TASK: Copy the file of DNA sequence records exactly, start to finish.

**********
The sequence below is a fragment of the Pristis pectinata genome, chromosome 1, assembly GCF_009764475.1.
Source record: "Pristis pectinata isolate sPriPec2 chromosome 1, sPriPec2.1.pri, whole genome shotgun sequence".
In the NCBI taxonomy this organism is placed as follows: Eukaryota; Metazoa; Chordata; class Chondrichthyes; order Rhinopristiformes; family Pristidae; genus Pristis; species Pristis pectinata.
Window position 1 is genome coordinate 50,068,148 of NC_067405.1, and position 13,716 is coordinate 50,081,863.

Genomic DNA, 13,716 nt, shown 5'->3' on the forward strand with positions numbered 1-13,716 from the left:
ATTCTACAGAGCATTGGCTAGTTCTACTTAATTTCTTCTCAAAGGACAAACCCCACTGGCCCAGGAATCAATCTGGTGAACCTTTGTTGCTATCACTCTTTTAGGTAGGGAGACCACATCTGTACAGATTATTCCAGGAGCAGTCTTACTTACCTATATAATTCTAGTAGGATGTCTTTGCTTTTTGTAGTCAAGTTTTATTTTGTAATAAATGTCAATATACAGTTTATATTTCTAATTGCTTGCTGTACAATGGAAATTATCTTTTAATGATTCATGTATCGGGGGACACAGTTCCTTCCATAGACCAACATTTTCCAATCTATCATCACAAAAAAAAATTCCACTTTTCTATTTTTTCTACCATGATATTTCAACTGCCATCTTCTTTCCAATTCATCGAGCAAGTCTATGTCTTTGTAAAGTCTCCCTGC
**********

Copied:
The sequence below is a fragment of the Pristis pectinata genome, chromosome 1, assembly GCF_009764475.1.
Source record: "Pristis pectinata isolate sPriPec2 chromosome 1, sPriPec2.1.pri, whole genome shotgun sequence".
In the NCBI taxonomy this organism is placed as follows: Eukaryota; Metazoa; Chordata; class Chondrichthyes; order Rhinopristiformes; family Pristidae; genus Pristis; species Pristis pectinata.
Window position 1 is genome coordinate 50,068,148 of NC_067405.1, and position 13,716 is coordinate 50,081,863.

Genomic DNA, 13,716 nt, shown 5'->3' on the forward strand with positions numbered 1-13,716 from the left:
ATTCTACAGAGCATTGGCTAGTTCTACTTAATTTCTTCTCAAAGGACAAACCCCACTGGCCCAGGAATCAATCTGGTGAACCTTTGTTGCTATCACTCTTTTAGGTAGGGAGACCACATCTGTACAGATTATTCCAGGAGCAGTCTTACTTACCTATATAATTCTAGTAGGATGTCTTTGCTTTTTGTAGTCAAGTTTTATTTTGTAATAAATGTCAATATACAGTTTATATTTCTAATTGCTTGCTGTACAATGGAAATTATCTTTTAATGATTCATGTATCGGGGGACACAGTTCCTTCCATAGACCAACATTTTCCAATCTATCATCACAAAAAAAAATTCCACTTTTCTATTTTTTCTACCATGATATTTCAACTGCCATCTTCTTTCCAATTCATCGAGCAAGTCTATGTCTTTGTAAAGTCTCCCTGC